Size: 4 metre (width) X 2,8 metre (height)
Medium: Scarred plywood boards, once used for the cutting of slabs of granite
Text: “WHITES ONLY – NET BLANKES”
Assistants: Martin Boshoff, Tim Romans
Granite is cut with a block-saw cutting machine, fitted with a large masonry disk. If one were to cut a slab of granite directly on a concrete floor, the blade would leave slice marks in the floor. To prevent this, a thick board of good quality plywood is first laid on the floor and the blade then scars the plywood surface. Over time these cut-marks increase until the entire board begins to show a criss-cross pattern. When the cutting board is old and used up, it is thrown away and it is at this time that I find it aesthetically irresistible.
Granite cutting boards land on the rubbish dump as soon as they become redundant and they seldom pile up. I was lucky enough to obtain a number of well-scarred boards from one granite factory, ingrained with grey granite dust.
I always ask for a window seat when flying. This enables me to take photographs of interesting cloud formations and patterns in the landscape below. The maze of streets and roofs in built-up areas, when observed from high above, provide great textures. Similarly, dense and intricate configurations are provided by informal settlements and sprawling townships. I lived in Johannesburg’s Hillbrow suburb in the 1970’s and there I began to make a number of works featuring the intricate patterns of streets and buildings in the city. See, for example, TAFELBOEK, CUBE, and CITYBOOK. When I began to assemble the boards for the GREY AREAS artwork I could not help thinking about the aerial views of endless grey little houses. In the 1980’s Hillbrow and the neighbouring Yoeville became known as grey areas when their predominantly white populations were replaced by predominantly black populations.
The ‘whites only, net blankes’ text for GREY AREAS reflects on an unhappy period in South Africa’s social history. There was a time when all the better, more desirable public conveniences were reserved for exclusive use by so-called white people. Park benches, train coaches and queues at banks, bottle stores and shops conceitedly displayed the ‘whites only/net blankes’ sign, always in what was then both of South Africa’s official languages – English and Afrikaans. Now that apartheid has been abolished and these signs have been removed, they have become something of a rarity, mostly obtainable at antique shops and often displayed amongst rugby pictures and hunting trophies in drinking places.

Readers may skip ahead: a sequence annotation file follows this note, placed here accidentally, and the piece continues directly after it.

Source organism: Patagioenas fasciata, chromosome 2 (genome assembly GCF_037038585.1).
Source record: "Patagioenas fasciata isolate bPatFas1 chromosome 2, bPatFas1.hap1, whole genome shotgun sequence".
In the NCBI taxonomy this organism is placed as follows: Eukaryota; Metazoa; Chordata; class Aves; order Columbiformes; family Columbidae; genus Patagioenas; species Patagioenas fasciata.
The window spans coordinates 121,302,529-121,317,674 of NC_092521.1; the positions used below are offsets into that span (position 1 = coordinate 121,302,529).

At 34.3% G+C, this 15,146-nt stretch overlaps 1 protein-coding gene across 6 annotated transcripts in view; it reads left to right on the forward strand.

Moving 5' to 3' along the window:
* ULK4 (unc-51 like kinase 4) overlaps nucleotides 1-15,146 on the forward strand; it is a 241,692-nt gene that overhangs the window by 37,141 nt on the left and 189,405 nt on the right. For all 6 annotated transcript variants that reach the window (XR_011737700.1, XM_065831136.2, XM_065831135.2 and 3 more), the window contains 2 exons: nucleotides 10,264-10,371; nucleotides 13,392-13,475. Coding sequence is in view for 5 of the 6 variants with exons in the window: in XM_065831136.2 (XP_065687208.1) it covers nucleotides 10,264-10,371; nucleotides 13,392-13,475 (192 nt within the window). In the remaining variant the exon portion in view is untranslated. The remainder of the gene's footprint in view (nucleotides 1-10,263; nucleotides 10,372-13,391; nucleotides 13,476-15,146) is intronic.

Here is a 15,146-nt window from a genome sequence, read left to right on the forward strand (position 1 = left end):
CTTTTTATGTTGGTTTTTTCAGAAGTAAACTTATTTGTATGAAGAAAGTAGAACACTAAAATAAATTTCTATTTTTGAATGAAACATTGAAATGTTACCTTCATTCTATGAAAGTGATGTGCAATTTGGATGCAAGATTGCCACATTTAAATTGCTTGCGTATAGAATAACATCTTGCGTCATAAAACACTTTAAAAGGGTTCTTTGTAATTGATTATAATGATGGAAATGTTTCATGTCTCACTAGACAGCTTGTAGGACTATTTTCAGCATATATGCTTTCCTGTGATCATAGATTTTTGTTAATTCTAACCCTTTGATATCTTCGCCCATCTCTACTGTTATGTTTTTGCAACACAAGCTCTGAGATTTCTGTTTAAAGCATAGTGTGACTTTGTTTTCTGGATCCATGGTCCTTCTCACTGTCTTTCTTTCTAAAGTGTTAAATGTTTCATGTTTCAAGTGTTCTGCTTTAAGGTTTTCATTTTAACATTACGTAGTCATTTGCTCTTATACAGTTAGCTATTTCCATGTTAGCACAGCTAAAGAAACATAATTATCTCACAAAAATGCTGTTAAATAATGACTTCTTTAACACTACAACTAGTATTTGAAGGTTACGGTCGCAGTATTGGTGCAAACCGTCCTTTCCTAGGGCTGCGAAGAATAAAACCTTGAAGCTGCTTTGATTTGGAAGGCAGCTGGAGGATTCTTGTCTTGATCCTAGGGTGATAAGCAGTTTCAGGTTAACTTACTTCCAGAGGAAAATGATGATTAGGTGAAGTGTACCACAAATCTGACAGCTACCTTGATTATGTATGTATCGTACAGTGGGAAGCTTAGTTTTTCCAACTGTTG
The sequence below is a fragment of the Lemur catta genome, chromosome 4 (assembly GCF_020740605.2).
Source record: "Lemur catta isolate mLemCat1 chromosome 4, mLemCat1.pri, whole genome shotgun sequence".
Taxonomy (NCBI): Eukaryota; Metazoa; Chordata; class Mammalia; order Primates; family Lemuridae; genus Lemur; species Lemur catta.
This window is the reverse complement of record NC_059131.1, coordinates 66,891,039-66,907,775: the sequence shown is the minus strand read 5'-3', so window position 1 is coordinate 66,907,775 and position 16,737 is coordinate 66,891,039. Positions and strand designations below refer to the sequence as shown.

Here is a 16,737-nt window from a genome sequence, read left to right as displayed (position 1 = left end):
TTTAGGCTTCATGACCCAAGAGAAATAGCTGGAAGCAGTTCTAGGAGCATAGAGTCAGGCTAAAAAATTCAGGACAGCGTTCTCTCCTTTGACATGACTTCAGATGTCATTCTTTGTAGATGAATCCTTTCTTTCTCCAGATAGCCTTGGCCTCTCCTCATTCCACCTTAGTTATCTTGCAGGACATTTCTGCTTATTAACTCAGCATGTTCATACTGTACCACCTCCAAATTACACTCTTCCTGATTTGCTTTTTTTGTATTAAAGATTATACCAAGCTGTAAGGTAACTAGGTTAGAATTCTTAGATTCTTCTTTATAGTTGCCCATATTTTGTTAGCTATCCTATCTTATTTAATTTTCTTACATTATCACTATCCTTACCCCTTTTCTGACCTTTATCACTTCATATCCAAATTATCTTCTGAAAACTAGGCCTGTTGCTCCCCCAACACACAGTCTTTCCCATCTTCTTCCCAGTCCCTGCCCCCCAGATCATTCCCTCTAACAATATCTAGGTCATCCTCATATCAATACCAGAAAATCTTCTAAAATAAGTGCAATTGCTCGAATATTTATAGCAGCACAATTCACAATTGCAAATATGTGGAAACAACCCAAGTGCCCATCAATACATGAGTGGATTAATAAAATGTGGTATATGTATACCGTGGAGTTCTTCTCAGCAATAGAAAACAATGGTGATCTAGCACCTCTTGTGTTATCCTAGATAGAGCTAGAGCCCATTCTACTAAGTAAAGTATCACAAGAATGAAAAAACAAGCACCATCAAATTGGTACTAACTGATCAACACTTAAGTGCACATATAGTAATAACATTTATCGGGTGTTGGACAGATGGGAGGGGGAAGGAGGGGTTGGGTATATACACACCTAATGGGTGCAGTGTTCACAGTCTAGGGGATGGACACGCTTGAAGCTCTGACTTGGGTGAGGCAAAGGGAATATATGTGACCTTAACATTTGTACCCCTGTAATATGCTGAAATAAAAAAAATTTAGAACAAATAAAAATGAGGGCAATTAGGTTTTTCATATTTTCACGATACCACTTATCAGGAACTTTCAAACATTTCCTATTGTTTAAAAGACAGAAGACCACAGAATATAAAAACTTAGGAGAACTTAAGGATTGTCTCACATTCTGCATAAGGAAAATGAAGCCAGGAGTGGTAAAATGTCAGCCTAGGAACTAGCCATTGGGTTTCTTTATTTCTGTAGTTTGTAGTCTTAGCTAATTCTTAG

The name Grey Areas is taken from a compilation of essays, edited by Brenda Atkinson and Candice Breitz, published in book form in 1999 by Chalkham Hill Press, Rivonia, Johannesburg. The book appeared five years after South Africa’s first fully democratic elections and looked at representation, identity and politics in contemporary South African art. South African politics that had always been an enforcement of black and white stereotypes, now attempted to be inclusive of all its citizens and all their political, racial, religious, social and sexual preferences. The idea of grey areas appears to allow everyone manoeuverability to operate freely. Boundaries have become blurred or removed and scope for multiple points of view exist. Now, fifteen years later, in 2014, the idea that grey areas as a social catalyst provide advantages, has become questionable because the poor are still with us and their unemployment as well as their numbers are more daunting than ever. Liberties created by grey areas have also increased crime, corruption and poor governance.
It must be said that the new South African way of life is far preferable to the old apartheid system where whites were privileged. The concept of grey areas is not necessarily a good thing because it can lead to insecurity and exploitation. On the other hand, when things are not always simple and clearly defined, such uncertainties can create a healthy mental state where we continuously rediscover who and what we are and where we stand.
Part of me longs to do a job where there's not a gray area.
The choice in politics isn't usually between black and white. It's between two horrible shades of gray.
Everything is not black-and-white. I'm really interested in the gray area - not justifying it, not glorifying it, not condoning it, but at least having people see there's a genesis for every event in our lives. There's some divine order to it, whether it's ugly or beautiful.
It felt to me like America was always wanting to resolve things too quickly, without thinking through what the costs and consequences would be and how that affects an individual living in that world. Then as I grew up and went about my life, I think I just got more and more interested in that gray area where things are not so easily quantified.
When you're the victim of the behavior, it’s black and white; when you’re the perpetrator, there are a million shades of gray.